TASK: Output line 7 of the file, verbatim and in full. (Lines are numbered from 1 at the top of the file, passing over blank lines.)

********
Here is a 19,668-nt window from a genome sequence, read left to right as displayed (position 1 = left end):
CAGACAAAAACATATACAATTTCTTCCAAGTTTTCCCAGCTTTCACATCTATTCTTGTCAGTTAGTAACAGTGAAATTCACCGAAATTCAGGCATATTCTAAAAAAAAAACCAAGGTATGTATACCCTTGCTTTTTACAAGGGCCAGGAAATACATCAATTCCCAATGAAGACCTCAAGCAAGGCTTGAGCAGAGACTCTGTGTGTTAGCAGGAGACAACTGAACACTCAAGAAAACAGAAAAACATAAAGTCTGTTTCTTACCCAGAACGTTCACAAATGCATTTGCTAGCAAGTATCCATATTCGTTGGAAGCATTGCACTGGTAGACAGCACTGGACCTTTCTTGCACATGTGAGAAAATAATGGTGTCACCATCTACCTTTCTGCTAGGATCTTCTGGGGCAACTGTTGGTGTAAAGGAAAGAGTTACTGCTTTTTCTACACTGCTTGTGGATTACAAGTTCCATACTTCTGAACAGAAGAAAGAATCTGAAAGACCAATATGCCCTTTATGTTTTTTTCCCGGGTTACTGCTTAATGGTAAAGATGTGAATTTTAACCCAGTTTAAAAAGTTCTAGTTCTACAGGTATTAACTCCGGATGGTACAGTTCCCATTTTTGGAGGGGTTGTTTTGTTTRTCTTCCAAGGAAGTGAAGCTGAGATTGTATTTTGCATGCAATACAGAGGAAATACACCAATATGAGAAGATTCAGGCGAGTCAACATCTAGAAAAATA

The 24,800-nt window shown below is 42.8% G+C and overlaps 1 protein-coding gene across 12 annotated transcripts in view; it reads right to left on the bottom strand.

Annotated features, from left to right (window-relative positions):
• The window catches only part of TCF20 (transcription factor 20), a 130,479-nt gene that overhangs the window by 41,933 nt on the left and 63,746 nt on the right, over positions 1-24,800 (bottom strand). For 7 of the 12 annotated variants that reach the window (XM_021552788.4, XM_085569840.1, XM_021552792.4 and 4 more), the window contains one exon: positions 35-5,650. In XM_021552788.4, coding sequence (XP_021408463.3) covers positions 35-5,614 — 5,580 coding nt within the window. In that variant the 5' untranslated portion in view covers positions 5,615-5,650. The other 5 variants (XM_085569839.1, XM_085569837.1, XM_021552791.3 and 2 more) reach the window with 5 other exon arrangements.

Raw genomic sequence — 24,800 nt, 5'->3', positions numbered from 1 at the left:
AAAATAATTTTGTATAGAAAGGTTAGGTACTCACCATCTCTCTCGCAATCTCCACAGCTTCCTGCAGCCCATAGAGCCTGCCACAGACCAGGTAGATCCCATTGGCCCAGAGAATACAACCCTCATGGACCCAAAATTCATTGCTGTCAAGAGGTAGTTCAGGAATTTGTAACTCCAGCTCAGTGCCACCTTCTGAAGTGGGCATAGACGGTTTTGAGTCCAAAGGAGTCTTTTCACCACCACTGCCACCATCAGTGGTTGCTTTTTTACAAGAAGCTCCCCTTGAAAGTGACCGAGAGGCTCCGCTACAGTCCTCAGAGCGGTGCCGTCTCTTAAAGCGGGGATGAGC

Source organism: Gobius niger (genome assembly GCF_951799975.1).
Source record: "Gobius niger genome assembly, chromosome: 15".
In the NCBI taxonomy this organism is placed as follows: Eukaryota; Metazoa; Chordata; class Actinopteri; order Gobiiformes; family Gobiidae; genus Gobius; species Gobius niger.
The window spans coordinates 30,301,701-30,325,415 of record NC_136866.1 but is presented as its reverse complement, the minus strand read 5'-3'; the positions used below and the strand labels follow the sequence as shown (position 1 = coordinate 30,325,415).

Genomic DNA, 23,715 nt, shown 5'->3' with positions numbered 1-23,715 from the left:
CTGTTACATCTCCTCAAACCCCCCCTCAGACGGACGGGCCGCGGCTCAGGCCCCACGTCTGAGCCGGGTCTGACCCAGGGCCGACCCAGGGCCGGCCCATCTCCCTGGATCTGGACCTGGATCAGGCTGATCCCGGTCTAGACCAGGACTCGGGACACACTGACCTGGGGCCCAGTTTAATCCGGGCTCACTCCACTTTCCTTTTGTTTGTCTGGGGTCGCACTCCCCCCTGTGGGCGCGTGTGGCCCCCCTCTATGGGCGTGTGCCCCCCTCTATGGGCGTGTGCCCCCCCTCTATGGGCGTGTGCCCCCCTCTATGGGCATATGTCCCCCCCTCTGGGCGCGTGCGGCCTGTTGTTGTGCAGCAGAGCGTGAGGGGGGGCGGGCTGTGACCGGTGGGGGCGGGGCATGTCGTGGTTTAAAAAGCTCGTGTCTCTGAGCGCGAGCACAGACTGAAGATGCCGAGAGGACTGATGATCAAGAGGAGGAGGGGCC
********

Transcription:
AAAATAATTTTGTATAGAAAGGTTAGGTACTCACCATCTCTCTCGCAATCTCCACAGCTTCCTGCAGCCCATAGAGCCTGCCACAGACCAGGTAGATCCCATTGGCCCAGAGAATACAACCCTCATGGACCCAAAATTCATTGCTGTCAAGAGGTAGTTCAGGAATTTGTAACTCCAGCTCAGTGCCACCTTCTGAAGTGGGCATAGACGGTTTTGAGTCCAAAGGAGTCTTTTCACCACCACTGCCACCATCAGTGGTTGCTTTTTTACAAGAAGCTCCCCTTGAAAGTGACCGAGAGGCTCCGCTACAGTCCTCAGAGCGGTGCCGTCTCTTAAAGCGGGGATGAGC